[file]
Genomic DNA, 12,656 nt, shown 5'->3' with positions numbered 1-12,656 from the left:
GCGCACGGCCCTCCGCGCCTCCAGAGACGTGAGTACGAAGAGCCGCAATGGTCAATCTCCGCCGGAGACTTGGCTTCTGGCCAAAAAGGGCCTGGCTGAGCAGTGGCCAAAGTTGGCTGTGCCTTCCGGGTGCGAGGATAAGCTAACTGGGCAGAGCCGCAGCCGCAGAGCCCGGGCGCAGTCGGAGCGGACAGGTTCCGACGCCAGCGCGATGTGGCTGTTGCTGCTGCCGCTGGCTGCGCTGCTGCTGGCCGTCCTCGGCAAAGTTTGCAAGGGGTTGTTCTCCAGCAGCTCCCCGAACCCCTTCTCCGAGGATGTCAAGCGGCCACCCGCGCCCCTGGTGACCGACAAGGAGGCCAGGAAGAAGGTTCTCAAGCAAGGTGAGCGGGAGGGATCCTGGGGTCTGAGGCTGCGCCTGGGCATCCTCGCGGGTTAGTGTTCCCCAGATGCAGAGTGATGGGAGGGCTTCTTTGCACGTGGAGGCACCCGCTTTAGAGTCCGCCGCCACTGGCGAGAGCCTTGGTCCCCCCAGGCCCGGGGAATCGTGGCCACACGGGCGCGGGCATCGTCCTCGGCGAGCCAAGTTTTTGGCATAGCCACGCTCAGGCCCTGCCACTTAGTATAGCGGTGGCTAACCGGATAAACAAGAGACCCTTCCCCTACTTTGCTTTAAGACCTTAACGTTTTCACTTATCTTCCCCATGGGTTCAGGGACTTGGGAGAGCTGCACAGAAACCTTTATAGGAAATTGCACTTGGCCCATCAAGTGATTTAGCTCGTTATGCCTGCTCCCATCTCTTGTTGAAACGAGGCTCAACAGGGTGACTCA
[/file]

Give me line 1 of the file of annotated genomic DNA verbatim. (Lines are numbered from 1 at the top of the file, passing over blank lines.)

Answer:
Genomic DNA, 12,656 nt, shown 5'->3' with positions numbered 1-12,656 from the left: